Over the last ten years, there have been changes to the Core Environmental Features based on the completion of detailed assessments, site visits, or review of aerial photographs. Overall, there have not been significant changes in the mapping, but some areas have been modified, and we are seeking your input on the changes. Specifically, we would like you to let us know if there are any changes that need to be made to the boundaries for Environmentally Sensitive Policy Areas and Significant Woodlands that you do not see in the revised mapping.

    In addition to the changes presented in the draft mapping, there are various ongoing processes which may also result in changes to the draft mapping as it is currently proposed. These processes include Environmental Impact Statements for specific sites, as well as more comprehensive reviews and work such as the City of Kitchener’s Comprehensive review of the zoning by-law (CRoZBy). Final mapping is anticipated to be provided by the end of this year.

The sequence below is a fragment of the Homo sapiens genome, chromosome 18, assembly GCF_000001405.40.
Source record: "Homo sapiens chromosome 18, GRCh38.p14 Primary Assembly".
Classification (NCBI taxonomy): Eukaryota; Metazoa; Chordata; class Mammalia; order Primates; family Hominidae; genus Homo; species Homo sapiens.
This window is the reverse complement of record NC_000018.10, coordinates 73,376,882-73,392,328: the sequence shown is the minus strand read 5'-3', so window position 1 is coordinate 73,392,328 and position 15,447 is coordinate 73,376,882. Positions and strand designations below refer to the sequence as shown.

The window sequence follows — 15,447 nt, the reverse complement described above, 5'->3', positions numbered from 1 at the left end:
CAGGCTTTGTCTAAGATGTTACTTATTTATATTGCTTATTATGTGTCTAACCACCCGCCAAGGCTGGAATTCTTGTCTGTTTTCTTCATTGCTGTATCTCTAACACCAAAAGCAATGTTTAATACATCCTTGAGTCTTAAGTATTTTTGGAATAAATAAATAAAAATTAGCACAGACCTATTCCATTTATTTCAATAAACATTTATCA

The two (2) layers that we are currently looking for input on include:
    1. the ROP Review ESPA layers, and,
    2. the ROP Review Significant Woodland layers.

    These layers can be compared to the existing mapping by activating the layers “ROP 2015 ESPA” and “ROP 2015 Significant Woodlands”.